Getting Back Into the Swing of Things

"Regular Division of The Plane IV" Illustration by M.C. Escher (1957). The black-and-white tesselated dog motif is built on an iconic representation of a dog. It is iconic in the technical sense of philosopher C.S. Peirce: it is a simplified but quite unambiguous resemblance of a dog. And it looks more like a dog than anything else, although it is clear to the observer that it is not a detailed--let alone realistic--representation. But the overall illustration has a rich, hierarchical indexical structure, built on the patterned mirrored, positive-negative arrangement of the dogs. The dogs, their shadows, their spatial and positive-negative relationships contribute together to an overall sense of patterned, endless movement and interconnection, within and beyond the frame. But the pattern within the frame is finite and simple, built on mirroring, stacking, and sometimes producing a negative (black becomes white and vice versa) for rows of dog icon sequences. This yields a multi-aspect index of symmetry around the horizontal and vertical midlines ... without the overall representation being symmetrical around axis. Here, a logical pattern confuses us, and in doing so, elicits emotionally laden response.

I’ve taken an entirely unintended break since the end of October from blogging. A combination getting serially infected my younger child’s viruses and bacterial infections and simultaneously getting obsessed with a demographic project that I’ll be blogging about in the Spring.

Also, it’s probably no surprise that devoting a series of coherent blog posts to the theme “Anthropology and Philosophy” is the kind of thing that one does rashly, emotionally. And once you’ve committed, you just have to figure it out.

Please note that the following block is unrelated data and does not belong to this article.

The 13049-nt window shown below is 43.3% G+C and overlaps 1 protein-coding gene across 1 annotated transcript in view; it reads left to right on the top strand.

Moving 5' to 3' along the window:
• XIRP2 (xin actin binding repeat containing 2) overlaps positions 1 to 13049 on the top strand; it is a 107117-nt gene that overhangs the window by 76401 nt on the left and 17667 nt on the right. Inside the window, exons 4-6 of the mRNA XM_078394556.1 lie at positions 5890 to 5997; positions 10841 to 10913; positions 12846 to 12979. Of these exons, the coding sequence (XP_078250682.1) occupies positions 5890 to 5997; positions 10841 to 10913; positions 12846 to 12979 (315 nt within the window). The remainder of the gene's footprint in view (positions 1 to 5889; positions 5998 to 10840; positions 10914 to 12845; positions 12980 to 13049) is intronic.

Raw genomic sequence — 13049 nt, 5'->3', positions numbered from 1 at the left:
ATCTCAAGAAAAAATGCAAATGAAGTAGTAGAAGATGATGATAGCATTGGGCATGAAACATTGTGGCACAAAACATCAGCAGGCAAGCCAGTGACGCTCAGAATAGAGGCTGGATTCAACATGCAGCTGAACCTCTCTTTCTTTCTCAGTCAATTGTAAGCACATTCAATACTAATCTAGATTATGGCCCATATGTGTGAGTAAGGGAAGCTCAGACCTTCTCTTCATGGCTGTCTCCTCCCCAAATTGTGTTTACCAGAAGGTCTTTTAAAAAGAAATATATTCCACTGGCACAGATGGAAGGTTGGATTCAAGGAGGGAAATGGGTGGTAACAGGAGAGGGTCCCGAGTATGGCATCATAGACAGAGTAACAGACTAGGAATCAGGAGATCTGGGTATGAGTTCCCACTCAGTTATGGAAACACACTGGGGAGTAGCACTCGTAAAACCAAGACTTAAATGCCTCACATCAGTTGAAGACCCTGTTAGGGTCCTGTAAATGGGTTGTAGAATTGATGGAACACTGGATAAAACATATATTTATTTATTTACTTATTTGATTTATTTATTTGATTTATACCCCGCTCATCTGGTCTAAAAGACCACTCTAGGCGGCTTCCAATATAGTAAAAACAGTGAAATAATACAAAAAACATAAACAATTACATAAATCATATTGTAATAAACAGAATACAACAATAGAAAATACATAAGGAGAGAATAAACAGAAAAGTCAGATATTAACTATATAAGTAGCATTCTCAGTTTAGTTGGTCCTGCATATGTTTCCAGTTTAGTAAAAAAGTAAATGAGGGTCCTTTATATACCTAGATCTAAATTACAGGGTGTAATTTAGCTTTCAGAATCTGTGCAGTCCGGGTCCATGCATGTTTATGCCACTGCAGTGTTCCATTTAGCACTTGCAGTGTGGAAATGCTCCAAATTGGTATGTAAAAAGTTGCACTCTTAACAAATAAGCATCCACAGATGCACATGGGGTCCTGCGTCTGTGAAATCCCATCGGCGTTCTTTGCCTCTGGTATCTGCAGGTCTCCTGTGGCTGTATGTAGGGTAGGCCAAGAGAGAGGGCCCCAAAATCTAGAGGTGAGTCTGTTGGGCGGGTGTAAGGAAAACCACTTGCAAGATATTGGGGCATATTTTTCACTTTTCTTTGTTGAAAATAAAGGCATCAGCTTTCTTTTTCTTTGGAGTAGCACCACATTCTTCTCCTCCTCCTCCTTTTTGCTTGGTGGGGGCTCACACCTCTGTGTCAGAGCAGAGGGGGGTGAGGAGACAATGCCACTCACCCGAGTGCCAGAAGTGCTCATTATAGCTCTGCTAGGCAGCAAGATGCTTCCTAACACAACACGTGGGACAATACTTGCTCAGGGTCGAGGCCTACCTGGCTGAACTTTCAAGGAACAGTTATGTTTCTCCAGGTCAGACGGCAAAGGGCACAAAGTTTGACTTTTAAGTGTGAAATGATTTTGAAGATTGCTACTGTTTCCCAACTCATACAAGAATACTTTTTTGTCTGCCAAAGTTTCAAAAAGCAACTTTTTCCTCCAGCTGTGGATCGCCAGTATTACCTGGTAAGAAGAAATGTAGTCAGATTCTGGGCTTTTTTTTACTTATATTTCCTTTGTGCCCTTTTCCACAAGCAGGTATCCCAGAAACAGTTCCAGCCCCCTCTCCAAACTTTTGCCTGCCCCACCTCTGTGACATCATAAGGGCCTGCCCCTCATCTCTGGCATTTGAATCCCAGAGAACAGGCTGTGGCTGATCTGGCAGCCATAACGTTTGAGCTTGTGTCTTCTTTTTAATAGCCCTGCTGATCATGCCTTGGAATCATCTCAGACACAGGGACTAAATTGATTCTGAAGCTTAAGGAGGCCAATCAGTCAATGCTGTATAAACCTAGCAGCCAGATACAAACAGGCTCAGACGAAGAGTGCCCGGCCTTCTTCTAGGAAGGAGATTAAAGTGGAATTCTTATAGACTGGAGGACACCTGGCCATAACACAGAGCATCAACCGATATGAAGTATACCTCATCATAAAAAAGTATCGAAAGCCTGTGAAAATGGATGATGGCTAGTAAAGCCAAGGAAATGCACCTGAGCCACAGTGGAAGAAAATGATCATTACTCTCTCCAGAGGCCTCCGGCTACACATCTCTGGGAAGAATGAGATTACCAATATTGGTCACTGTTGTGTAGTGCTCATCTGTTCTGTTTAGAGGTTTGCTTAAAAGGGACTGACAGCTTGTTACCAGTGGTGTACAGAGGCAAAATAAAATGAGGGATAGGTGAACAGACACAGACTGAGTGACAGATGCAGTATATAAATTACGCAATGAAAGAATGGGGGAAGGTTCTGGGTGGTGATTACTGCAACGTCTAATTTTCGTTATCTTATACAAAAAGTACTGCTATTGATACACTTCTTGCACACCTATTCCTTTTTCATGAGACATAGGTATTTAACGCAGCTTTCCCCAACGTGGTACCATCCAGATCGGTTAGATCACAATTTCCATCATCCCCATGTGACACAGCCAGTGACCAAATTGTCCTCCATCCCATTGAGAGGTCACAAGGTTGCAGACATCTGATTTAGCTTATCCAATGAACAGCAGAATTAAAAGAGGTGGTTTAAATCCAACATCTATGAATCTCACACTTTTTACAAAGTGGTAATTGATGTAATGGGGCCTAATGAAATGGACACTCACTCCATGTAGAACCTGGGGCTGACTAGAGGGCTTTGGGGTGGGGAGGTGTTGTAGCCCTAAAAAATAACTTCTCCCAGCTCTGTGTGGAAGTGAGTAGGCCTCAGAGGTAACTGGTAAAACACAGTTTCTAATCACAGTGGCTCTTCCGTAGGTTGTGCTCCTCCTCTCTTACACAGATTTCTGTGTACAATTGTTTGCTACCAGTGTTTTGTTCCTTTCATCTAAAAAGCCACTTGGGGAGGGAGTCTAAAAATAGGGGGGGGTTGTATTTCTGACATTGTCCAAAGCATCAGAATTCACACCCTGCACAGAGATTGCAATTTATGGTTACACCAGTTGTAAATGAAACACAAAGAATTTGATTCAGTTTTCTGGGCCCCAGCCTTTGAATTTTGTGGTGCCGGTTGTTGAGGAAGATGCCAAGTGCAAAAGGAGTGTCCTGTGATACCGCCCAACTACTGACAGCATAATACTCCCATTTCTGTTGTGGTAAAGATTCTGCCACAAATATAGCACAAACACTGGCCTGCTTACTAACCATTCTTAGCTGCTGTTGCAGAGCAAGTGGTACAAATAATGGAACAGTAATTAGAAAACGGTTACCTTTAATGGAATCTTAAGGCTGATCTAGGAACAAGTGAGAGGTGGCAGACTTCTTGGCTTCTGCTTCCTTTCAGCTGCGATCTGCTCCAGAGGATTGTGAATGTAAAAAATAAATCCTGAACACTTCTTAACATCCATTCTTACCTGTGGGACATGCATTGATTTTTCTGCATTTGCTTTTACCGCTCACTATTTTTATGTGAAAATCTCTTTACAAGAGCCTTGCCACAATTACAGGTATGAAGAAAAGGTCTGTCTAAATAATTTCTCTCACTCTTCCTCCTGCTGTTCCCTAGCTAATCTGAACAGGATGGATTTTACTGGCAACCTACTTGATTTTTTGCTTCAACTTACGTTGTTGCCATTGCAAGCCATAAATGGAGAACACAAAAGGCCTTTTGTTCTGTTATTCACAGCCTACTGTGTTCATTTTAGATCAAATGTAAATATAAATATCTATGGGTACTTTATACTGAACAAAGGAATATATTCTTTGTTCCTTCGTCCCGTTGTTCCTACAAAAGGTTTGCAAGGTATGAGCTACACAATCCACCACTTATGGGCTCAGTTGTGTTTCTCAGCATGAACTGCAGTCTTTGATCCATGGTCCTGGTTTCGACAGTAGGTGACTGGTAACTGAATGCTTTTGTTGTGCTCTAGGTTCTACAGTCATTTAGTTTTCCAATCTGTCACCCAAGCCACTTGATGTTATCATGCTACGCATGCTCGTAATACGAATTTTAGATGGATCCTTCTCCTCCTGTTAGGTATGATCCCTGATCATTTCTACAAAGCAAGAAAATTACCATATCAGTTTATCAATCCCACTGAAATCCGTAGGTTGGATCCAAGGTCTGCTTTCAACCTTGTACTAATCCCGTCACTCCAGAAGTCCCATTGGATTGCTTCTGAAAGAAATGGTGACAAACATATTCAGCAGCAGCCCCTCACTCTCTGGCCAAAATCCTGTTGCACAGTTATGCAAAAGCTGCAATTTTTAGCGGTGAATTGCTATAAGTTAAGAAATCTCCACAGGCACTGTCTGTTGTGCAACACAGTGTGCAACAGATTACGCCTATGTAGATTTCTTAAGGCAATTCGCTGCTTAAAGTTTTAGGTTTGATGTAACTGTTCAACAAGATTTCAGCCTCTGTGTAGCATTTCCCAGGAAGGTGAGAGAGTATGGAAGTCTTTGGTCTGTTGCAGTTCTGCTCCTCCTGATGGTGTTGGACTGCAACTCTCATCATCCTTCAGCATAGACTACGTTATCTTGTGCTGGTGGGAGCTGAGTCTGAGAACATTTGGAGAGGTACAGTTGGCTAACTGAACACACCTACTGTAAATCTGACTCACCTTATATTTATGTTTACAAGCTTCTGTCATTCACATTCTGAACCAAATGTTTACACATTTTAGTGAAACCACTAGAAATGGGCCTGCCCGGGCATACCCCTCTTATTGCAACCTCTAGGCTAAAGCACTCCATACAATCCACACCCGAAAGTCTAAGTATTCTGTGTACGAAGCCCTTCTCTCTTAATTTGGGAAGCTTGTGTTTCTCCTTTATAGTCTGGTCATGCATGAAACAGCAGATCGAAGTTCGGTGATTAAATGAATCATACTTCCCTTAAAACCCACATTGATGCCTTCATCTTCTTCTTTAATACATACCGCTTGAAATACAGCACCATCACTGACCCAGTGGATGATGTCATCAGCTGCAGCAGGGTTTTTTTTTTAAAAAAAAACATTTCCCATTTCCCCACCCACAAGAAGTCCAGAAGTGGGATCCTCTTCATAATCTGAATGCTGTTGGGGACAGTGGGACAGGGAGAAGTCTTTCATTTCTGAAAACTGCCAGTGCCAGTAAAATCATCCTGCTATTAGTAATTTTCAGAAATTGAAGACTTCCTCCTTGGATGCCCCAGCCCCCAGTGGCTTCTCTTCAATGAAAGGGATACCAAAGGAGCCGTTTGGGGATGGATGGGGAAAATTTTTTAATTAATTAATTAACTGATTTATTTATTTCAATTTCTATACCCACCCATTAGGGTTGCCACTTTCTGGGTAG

So I’ve taken my time to try to get things they way I would like them. I hope that the next three posts will be worth the time.

Today, I’m posting Anthropology and Philosophy III, which addresses the limits of logic in human systems of symbolic representation. This leads us to the role of emotion in dealing with symbolic representations.

The post after that (IV in the series) will address Alfred Gell’s (1999) brilliant work on art from an anthropological perspective. More than anything else, Gell’s approach provides a major necessary (albeit insufficient) piece of a coherent biocultural theory of human evolution and identity.

The final post will address the emotional dimensions of agency, which constantly involves taking action and making irrational or non-rational choices in the face of symbolic and social dilemmas. This view helps us to understand how emotional systems may have co-evolved with the capacity for linguistic communication, causing the emergence of more prosocial behaviors in the hominin lineage over time. This view further helps us to understand how it is all too easy for humans to be emotionally swayed by irrational ritualized and mythologized narratives of socially excluding or committing violence against individuals representing identities symbolically framed as dangerous to the social order.

I’m happy to be back to blogging about our biocultural evolution and identity. And I hope to hear from you about your thoughts about these themes.


Gell, A. (1999). The Art of Anthropology: Essays and Diagrams. Berg Publishers.